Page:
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U.S. Senate

Brian Schatz (D) *

Age: 41
Job: U.S. senator
Background: Former lieutenant governor, state representative; former Demo­cratic Party chairman

What makes you qualified to be a U.S. senator?

I’ve been effective in getting things done for Hawaii. In the Senate, I’ve passed legislation and increased federal funds for important Hawaii projects. I’m the only new senator chairing two subcommittees. As Tourism chair, I’m working on creating local jobs, and as Water and Power chair I’m pushing clean energy.

Should the United States recognize a Native Hawaiian government through an administrative rule rather than an act of Congress?

The United States should not condone unequal treatment. Native Hawaiians deserve the right to self-governance. The publication of the proposed rule is the beginning of an important public dialogue. I encourage broad participation so the full range of voices in Hawaii are heard during the federal rulemaking process.

What changes, if any, would you make to the federal health care reform law?

The ACA is a good law, allowing children to stay on their parents’ plans until age 26 and preventing insurance companies from denying people with pre-existing conditions coverage. Like any major legislation, it needs adjustments. I’m working with my colleagues on bipartisan amendments to add flexibility for my constituents and businesses.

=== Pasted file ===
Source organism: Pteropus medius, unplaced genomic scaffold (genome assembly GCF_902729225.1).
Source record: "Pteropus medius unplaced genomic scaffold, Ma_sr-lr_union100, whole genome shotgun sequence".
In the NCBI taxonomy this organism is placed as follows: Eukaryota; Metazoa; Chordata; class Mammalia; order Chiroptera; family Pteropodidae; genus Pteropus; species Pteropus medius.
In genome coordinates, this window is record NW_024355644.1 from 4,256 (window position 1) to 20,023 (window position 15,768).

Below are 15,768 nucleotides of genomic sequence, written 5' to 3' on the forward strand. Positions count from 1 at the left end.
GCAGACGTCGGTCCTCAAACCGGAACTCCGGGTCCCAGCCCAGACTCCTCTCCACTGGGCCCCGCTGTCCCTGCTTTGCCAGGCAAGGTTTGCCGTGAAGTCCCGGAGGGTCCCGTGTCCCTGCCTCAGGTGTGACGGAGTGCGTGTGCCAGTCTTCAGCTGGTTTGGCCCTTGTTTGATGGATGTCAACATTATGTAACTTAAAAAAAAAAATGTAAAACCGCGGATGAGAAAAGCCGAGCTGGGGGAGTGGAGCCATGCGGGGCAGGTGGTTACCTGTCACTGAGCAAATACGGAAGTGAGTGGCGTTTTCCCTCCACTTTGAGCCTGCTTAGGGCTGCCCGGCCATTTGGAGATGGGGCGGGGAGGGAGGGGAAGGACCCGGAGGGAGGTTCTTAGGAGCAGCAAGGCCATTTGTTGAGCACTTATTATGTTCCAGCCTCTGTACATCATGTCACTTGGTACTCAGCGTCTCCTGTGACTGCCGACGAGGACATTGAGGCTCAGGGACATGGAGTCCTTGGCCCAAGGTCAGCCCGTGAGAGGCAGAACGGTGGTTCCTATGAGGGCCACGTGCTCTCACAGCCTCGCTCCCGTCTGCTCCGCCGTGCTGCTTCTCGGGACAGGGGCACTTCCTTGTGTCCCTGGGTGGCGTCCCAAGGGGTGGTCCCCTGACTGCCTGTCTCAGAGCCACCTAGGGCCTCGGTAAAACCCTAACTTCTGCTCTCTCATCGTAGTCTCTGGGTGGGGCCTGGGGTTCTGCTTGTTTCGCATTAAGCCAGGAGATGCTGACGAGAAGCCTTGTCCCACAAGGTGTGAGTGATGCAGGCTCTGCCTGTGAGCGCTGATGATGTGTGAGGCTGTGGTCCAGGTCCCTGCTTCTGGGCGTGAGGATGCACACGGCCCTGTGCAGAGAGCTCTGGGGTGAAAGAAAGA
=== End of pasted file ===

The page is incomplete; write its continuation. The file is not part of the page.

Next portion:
Should Hawaii be exempt from the Jones Act, the federal maritime law that protects the domestic shipping industry from foreign competition?

Every President since Ronald Reagan has agreed that the Jones Act is necessary for our national security because we need the industrial capacity to build ships and to have U.S. owned and flagged vessels available in times of crisis. It is also necessary to maintain a guaranteed flow of goods to Hawaii.

Would you repeal the Common Core curriculum standards for public schools?

Teachers know best about what works in the classroom, so it’s important that Common Core is implemented in a way that respects teachers and doesn’t force schools to teach to the test. The idea, if implemented well, is sound, making sure every student has the skills for college or a career.